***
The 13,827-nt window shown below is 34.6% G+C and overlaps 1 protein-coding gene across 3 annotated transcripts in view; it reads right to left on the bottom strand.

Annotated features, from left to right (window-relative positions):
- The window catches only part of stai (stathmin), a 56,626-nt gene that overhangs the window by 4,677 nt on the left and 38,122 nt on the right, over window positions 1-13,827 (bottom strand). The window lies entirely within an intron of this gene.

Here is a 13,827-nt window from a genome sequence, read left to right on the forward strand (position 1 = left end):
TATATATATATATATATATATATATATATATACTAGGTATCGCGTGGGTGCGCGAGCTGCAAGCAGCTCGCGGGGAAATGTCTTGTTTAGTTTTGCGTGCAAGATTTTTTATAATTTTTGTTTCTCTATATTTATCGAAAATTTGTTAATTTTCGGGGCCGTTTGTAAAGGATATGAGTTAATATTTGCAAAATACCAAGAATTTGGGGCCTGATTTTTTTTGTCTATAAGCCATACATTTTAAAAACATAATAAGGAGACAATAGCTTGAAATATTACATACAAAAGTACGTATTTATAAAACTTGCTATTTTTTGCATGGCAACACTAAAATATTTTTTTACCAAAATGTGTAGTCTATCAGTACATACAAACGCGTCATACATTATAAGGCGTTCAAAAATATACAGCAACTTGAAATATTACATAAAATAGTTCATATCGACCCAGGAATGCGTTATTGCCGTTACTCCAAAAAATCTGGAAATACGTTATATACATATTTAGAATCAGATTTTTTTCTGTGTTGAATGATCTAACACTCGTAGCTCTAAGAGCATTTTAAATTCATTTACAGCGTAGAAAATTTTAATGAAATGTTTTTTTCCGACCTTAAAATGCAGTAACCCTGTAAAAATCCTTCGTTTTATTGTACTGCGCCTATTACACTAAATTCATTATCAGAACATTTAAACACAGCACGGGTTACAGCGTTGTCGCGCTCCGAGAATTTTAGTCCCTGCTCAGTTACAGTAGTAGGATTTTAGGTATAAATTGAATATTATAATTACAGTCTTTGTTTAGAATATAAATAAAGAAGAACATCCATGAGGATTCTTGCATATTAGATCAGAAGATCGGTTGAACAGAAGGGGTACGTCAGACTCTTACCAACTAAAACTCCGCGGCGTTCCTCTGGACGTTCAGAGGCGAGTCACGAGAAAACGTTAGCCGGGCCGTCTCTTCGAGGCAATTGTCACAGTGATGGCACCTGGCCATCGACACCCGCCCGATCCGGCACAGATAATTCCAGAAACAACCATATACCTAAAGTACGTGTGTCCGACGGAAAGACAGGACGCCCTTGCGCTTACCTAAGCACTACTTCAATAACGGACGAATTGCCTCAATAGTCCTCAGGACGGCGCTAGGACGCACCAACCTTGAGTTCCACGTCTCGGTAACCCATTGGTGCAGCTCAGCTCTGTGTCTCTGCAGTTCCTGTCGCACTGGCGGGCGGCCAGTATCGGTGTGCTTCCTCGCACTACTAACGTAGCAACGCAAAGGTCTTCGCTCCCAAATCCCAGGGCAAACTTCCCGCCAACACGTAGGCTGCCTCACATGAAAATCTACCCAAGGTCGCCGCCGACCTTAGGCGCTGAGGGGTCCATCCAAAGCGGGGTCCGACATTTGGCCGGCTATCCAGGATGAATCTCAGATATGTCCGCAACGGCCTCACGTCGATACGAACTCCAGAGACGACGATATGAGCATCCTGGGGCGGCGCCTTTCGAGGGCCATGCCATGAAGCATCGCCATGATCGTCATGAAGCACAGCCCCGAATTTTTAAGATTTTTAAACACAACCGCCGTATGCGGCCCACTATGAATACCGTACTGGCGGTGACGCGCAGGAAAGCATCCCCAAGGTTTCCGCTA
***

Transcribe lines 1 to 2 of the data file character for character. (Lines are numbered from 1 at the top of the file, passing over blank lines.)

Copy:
The 13,827-nt window shown below is 34.6% G+C and overlaps 1 protein-coding gene across 3 annotated transcripts in view; it reads right to left on the bottom strand.

Annotated features, from left to right (window-relative positions):